pea gravel ...
Sunday's ride almost didn't happen. I drove out to scenic downtown Hodges to find Campbell standing outside his vehicle, his bike still safely stored inside it, as he pondered the sky. I said hello and got out of my truck and followed his example.
There were large dark clouds, moving swiftly across the sky. Hmmm, I thought. Campbell and I talked a bit, while Young Bradley arrived and we waited for Jim. Strawhorne's truck was there, but he wasn't. Jim drove up and we conferred.
It looked like it would pass without incident. The big black clouds were whipping along above us, and it looked like there were clear skies beyond them. Heh.
"Let's wait a little bit and see if this clears up," Jim said.
Moments later, Andrew Douglas drove up with his Serotta in the back of his truck. Jim took it as a sign.
"Mr. Andrew Douglas has arrived," Jim intoned. "Surely we will ride today."
Less than a minute later, Strawhorne rode up with the wind at his back. "It's brutal
out there," he said as he passed.
About that time the raindrops started falling.
I tried to come up with something to cover the B17 saddle on Belle, then gave up as the rain started falling heavily. Everyone ducked into their vehicles and the bottom dropped out. The rain was just pounding away, but the wind was pushing it so wildly that I could open the offside window of the truck and no water came in. I looked back and saw trees swaying behind me - but when I opened the back window to take pictures they couldn't capture the wildness of the weather.
During a lull, I slipped out and hopped into the passenger seat of Andrew's truck and we talked, hanging out and listening to the rain batter the truck roof. Things finally tapered off, and we all hopped out and started prepping our bikes. I wiped the saddle off, grateful that I'd proofided it in the recent past.
We set off, going down 185 to the intersection with Pickens Creek Road instead of taking the usual cut-through on Blue Jay Road. Bradley launched an attack for the sign, but that's normal, right? Campbell and I talked about the pea gravel Abbeville County was putting on its roads, and we both shook our heads and clucked our tongues when we crossed the old Abbeville-Hodges road. It looked like it was covered in jagged marbles and tar.
Bradley went raging on ahead, but Campbell, Andrew and I wound up following Jim down onto Dungannon to David Knecht's place. It's a tradition with Jim - if you ride anywhere near the home of someone who should be riding with us but isn't, you ride past their place and harass them by calling them out to go ride.
Since the Knechts live back off the road, we got to ride down a long gravel driveway. We wound up simultaneously bringing Gini Knecht out from the backyard and awakening David from a nap. After a few minutes of chatting, we set off again, climbing back up to the top of the hill and heading on towards Old Abbeville Highway. From there we cut over onto Clem Road, going from there to Deadfall before returning to Hodges via Dixie Drive. Somewhere along Dixie, the wind reappeared, and I tucked in behind Jim and Campbell and drafted shamelessly the rest of the way in. I had 21.04 miles at the end of the day.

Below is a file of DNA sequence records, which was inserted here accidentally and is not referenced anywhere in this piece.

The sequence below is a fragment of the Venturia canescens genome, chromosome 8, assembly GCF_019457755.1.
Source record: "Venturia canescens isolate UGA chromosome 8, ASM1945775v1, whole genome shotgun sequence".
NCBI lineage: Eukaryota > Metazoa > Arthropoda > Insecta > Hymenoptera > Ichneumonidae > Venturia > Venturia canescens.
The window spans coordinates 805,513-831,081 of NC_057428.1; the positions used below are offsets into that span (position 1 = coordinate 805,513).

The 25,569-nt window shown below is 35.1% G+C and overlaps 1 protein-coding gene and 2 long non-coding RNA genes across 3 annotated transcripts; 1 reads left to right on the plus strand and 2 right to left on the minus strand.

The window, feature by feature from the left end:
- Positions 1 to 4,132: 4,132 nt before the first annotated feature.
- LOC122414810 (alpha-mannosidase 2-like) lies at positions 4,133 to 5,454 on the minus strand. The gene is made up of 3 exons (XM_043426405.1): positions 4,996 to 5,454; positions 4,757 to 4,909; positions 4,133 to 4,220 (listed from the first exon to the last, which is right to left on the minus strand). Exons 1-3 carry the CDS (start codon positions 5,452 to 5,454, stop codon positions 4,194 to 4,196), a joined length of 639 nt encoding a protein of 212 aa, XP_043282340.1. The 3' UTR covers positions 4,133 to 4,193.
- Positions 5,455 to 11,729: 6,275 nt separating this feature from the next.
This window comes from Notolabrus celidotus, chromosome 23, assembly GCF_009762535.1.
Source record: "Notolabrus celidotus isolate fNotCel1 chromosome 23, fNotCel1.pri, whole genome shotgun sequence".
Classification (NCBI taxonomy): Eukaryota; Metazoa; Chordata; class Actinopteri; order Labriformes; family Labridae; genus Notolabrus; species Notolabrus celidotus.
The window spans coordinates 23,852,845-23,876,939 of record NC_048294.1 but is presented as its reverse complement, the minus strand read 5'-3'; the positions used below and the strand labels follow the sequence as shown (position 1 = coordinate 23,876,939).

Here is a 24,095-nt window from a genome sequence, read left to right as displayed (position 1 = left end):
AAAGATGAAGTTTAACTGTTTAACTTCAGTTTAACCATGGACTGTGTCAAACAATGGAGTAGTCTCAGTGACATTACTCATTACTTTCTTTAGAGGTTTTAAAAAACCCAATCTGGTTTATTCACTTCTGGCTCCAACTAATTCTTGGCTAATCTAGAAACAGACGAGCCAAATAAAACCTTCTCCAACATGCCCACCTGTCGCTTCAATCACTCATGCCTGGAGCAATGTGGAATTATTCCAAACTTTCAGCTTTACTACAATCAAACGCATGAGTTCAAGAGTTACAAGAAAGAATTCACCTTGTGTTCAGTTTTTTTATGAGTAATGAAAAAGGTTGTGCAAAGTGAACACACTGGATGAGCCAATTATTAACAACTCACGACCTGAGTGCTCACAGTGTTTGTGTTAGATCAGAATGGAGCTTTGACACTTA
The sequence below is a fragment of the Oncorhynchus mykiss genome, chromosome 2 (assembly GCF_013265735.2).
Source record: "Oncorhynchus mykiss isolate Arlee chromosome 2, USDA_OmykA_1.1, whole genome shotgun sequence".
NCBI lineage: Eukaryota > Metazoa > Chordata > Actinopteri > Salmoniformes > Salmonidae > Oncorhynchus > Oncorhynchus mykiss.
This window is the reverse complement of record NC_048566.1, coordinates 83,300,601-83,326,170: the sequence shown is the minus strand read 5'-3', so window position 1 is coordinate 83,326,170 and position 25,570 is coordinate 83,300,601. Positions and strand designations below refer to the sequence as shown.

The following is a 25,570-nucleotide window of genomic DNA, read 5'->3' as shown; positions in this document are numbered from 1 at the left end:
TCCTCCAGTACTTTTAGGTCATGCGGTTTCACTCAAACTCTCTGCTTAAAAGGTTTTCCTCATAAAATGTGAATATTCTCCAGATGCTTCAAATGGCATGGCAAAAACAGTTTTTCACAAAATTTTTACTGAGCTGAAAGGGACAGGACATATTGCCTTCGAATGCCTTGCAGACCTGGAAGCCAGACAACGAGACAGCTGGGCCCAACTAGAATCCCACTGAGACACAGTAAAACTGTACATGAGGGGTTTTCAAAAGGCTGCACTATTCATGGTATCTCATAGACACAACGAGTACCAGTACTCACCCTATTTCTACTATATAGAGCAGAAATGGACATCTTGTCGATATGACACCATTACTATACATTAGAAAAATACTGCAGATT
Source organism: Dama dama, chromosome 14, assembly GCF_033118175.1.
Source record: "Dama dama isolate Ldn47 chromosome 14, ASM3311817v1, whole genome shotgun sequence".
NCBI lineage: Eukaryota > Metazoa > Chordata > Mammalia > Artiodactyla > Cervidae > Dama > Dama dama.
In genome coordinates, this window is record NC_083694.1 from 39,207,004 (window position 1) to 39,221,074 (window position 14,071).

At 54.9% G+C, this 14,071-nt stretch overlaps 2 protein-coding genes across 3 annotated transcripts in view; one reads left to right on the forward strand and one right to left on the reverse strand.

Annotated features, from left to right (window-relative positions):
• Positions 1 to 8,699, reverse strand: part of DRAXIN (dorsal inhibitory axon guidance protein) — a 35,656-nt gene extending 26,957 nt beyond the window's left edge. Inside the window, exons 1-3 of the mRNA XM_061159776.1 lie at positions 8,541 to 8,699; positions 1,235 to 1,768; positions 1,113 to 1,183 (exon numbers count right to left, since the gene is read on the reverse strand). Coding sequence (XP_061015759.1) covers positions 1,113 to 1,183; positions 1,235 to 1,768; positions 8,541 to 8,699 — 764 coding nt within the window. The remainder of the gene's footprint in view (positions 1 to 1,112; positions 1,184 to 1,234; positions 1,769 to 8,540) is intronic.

Today I got errands run on my afternoon off, grabbed a great snack, and got Belle ready for another ride. The usual crowd was gathering at the Y, including Paul Velky, Aaron, Todd, Josh, and a bunch of guys that I say hi to that I see for the first mile or two of the ride before they take off. S'all right.
There were several conversations about Abbeville County and pea gravel. Apparently, in addition to Blue Jay and Old Abbeville-Hodges Road, they've also paved the entire length of Stevenson Road - which could make for an interesting Callaham Challenge come Thursday evening. There was concern that other roads have also been treated with this nasty stuff, including the routes for Saturday's Tour de Abbeville.
I wound up riding with Jim and Landon the Silent, tucking in behind Jim down the length of Dixie. I kept thinking, man, I wish Jim would bring this pace down a notch, but he didn't. I dropped off the back a time or two, then did the same on 185. I caught back up with them when we turned onto Pickens Creek, and sat in at the back.
I watched Landon. After a certain point, I saw him crane his head up and around to look past Jim at the county line sign. I thought about it for a minute and watched the distance to the sign shrink. At about 100 yards or so, I reached down and shifted Belle up and went for it. Seconds later I heard Jim yell, "Go, Landon!" I put my head down and my hands in the hooks and tried to spin as fast as humanly possible. Turning my head, I could see Landon's shadow and pushed just a touch harder.
For once, just once, timing was on my side. Landon ran out of road before we got to the sign. I let out a guttural "Ha!" as I took the sign by something between half a whe
el and a tire's width.
Coasting along for a moment, I looked over at him and grinned. "Won't be able to do that again, will I?" I said.
He just smiled.
The rest of the ride went pretty quietly. They dropped me on the climbs, but not too badly. I made it up the nasty short hill on the 38x19, and got up the other hills without too much trouble. By the time we got onto Old Abbeville, I was feeling pretty well used up - but not enough to not contend for the last sign on the way in. I took it, but it was inconclusive - we both pulled up on our sprints and went neutral when a car came by in the other lane.
A good ride, all in all, and I had another 21.1 miles at the end of it. It was even better when I got home and found Ana had made tuna patties, broccoli and homemade cornbread for supper.